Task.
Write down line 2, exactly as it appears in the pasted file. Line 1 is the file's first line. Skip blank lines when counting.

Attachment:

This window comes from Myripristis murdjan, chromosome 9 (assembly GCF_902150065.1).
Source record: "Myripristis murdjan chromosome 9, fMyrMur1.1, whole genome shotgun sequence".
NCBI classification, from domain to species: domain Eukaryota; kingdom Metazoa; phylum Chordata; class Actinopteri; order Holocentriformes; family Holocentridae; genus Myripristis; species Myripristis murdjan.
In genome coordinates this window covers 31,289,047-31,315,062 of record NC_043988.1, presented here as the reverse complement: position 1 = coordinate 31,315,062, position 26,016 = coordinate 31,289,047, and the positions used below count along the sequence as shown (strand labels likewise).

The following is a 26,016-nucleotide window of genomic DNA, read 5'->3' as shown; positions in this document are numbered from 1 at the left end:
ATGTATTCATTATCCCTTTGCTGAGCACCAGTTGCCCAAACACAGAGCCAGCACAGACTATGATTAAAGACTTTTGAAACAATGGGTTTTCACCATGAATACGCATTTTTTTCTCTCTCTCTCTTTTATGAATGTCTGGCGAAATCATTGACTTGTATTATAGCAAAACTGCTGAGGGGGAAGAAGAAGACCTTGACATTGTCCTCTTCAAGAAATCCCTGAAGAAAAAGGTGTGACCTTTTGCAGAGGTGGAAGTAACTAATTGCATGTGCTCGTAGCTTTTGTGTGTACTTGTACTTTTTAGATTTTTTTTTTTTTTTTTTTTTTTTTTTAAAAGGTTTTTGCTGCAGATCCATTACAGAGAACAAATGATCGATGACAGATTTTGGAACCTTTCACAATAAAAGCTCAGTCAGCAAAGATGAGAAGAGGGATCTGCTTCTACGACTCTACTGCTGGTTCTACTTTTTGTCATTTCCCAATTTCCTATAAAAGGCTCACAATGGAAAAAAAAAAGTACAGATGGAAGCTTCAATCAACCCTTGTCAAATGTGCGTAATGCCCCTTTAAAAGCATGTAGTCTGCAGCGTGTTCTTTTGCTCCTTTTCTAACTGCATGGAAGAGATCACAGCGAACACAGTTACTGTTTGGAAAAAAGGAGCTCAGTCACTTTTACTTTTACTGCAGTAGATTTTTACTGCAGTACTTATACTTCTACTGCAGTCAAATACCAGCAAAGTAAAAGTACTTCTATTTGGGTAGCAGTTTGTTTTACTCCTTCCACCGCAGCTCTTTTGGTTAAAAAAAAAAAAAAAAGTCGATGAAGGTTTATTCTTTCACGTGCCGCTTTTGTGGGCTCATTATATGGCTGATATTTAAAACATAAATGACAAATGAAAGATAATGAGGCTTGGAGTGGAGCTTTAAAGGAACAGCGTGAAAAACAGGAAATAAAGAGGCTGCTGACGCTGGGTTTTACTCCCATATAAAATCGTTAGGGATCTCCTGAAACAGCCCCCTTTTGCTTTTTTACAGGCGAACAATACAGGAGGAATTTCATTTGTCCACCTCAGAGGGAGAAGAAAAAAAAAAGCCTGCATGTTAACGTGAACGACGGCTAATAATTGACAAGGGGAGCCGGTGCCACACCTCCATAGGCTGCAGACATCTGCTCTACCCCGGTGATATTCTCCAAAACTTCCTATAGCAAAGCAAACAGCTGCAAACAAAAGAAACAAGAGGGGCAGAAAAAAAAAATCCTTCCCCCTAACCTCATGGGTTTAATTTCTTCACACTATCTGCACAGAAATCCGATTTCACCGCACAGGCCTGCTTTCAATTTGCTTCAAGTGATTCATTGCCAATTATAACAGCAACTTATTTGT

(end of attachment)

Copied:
Source record: "Myripristis murdjan chromosome 9, fMyrMur1.1, whole genome shotgun sequence".